As parents who lost an adult son to opioid addiction, we’d like to respond to Sheriff Kevin Joyce’s commentary about criminal justice reform (Sept. 4).

Our son was arrested and spent time at the Cumberland County Jail for violating probation due to heroin use. Upon visitation we witnessed him going through withdrawal, which he suffered for several days without any treatment. He eventually went to the minimum-security facility in Charleston, where he served his sentence.

At the time of his arrest, his then-girlfriend was arrested on similar charges. While my son was incarcerated, he received little to no treatment to combat his addiction, but his girlfriend, who was not incarcerated, was given treatment and counseling. She was then able to start college and is now married and has a child.

Our son, once released from prison, was sent back into society with no support, housing or counseling except what his parents could provide. His felony conviction for possession of heroin made it difficult for him to find a decent job.

We agree with Sheriff Joyce that our policies are not working and police departments are the wrong avenue to help people in crisis, whether from addiction or mental health issues. Our state needs to care more about treatment than locking them up. Incarcerated individuals will go back out into society and struggle just to find housing, transportation and food. Without support, these people are going to fail again and again.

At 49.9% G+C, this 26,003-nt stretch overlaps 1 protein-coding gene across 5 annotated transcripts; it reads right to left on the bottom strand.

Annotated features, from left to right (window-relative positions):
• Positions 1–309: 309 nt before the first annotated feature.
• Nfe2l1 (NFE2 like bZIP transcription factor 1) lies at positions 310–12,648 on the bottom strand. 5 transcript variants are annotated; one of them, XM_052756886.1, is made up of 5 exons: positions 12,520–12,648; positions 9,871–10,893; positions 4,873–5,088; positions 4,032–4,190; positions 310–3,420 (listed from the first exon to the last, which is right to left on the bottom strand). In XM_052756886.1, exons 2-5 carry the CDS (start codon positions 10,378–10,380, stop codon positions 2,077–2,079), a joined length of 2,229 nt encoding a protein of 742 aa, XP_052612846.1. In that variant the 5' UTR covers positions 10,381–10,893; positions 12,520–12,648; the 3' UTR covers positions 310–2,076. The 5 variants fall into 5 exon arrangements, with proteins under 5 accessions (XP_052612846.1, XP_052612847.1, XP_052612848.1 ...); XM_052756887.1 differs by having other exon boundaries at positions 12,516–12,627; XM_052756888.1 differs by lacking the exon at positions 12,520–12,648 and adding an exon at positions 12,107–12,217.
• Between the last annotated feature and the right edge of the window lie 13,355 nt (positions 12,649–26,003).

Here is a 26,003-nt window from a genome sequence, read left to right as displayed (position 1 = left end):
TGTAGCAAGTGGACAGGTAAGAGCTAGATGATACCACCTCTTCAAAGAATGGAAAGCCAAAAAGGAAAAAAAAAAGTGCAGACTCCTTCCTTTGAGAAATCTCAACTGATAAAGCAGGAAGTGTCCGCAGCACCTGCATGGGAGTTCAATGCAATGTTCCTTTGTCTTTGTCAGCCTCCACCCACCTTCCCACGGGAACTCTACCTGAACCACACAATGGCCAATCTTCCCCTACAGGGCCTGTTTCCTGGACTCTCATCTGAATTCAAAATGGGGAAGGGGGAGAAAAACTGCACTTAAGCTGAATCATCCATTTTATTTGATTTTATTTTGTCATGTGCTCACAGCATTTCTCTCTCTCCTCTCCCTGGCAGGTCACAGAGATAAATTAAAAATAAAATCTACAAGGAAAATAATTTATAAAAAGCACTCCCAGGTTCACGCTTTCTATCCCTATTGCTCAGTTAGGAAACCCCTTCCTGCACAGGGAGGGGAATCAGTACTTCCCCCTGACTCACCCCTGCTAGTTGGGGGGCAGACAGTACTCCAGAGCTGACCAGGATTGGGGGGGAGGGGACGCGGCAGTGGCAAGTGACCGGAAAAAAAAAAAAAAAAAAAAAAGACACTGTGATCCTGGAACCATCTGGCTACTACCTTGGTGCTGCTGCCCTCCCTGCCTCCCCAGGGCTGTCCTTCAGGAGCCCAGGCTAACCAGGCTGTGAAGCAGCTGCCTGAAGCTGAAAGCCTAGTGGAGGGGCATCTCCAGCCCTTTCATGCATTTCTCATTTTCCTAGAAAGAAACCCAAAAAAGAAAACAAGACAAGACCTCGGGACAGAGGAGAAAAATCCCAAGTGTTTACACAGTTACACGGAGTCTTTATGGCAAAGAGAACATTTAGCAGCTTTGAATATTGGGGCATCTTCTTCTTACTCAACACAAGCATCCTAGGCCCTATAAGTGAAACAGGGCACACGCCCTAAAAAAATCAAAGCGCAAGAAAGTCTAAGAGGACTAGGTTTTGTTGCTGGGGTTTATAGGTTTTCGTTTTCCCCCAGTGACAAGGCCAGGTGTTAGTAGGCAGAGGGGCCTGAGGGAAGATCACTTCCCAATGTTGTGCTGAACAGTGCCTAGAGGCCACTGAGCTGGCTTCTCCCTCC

Law enforcement alone cannot fix this. It has tried for decades, but addiction and incarceration have only increased. Policies have started to change, but more needs to be done. I applaud Sheriff Joyce in recognizing this and trying to make a difference for our state.

I’m also hoping that our government will step up and treat people instead of locking them away. There are success stories out there, but they’re the exception, not the rule.

Cindy and Dennis Crowe


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